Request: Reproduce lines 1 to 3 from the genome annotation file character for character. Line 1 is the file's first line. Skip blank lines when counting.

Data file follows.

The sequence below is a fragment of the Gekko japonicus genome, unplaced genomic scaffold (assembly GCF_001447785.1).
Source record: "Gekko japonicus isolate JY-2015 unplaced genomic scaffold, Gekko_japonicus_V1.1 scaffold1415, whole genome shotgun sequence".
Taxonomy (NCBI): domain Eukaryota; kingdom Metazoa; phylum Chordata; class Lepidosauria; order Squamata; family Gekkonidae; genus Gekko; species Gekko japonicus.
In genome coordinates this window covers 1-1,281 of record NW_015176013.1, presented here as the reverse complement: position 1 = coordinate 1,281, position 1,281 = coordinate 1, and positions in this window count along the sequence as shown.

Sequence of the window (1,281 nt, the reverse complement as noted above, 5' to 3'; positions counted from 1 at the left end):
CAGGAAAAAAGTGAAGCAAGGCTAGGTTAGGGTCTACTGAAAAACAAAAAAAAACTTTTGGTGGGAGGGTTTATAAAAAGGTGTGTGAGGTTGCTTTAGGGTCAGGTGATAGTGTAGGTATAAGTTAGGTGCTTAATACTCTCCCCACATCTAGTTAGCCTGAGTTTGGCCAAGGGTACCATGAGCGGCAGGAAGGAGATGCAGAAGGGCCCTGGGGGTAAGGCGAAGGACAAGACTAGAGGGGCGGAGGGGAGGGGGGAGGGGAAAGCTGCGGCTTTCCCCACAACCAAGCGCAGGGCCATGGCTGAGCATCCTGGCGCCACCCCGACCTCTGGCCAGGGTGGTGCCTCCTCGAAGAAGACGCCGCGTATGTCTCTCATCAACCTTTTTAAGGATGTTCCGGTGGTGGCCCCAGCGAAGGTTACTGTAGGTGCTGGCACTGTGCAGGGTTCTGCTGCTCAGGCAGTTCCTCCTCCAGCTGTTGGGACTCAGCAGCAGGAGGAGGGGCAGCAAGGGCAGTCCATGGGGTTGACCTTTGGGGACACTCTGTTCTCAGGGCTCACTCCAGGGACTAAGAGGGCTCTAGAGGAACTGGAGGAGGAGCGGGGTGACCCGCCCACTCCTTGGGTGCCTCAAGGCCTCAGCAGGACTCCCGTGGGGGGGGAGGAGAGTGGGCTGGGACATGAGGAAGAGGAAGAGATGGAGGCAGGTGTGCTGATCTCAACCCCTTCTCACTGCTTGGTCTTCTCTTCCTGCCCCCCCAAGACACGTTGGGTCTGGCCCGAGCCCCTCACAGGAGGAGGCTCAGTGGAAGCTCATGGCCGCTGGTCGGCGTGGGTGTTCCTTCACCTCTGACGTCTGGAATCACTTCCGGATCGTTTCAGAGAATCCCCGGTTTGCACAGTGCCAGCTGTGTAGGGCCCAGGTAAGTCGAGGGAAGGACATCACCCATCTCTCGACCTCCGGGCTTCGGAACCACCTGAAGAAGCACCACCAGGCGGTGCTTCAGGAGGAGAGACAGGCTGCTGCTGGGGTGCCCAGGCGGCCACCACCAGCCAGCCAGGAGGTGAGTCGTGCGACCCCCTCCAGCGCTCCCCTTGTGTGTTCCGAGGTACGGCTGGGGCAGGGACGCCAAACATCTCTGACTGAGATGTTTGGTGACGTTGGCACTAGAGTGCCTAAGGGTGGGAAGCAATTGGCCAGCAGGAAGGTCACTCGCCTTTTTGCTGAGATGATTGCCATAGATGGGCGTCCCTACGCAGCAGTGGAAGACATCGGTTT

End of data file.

The sequence below is a fragment of the Gekko japonicus genome, unplaced genomic scaffold (assembly GCF_001447785.1).
Source record: "Gekko japonicus isolate JY-2015 unplaced genomic scaffold, Gekko_japonicus_V1.1 scaffold1415, whole genome shotgun sequence".
Taxonomy (NCBI): domain Eukaryota; kingdom Metazoa; phylum Chordata; class Lepidosauria; order Squamata; family Gekkonidae; genus Gekko; species Gekko japonicus.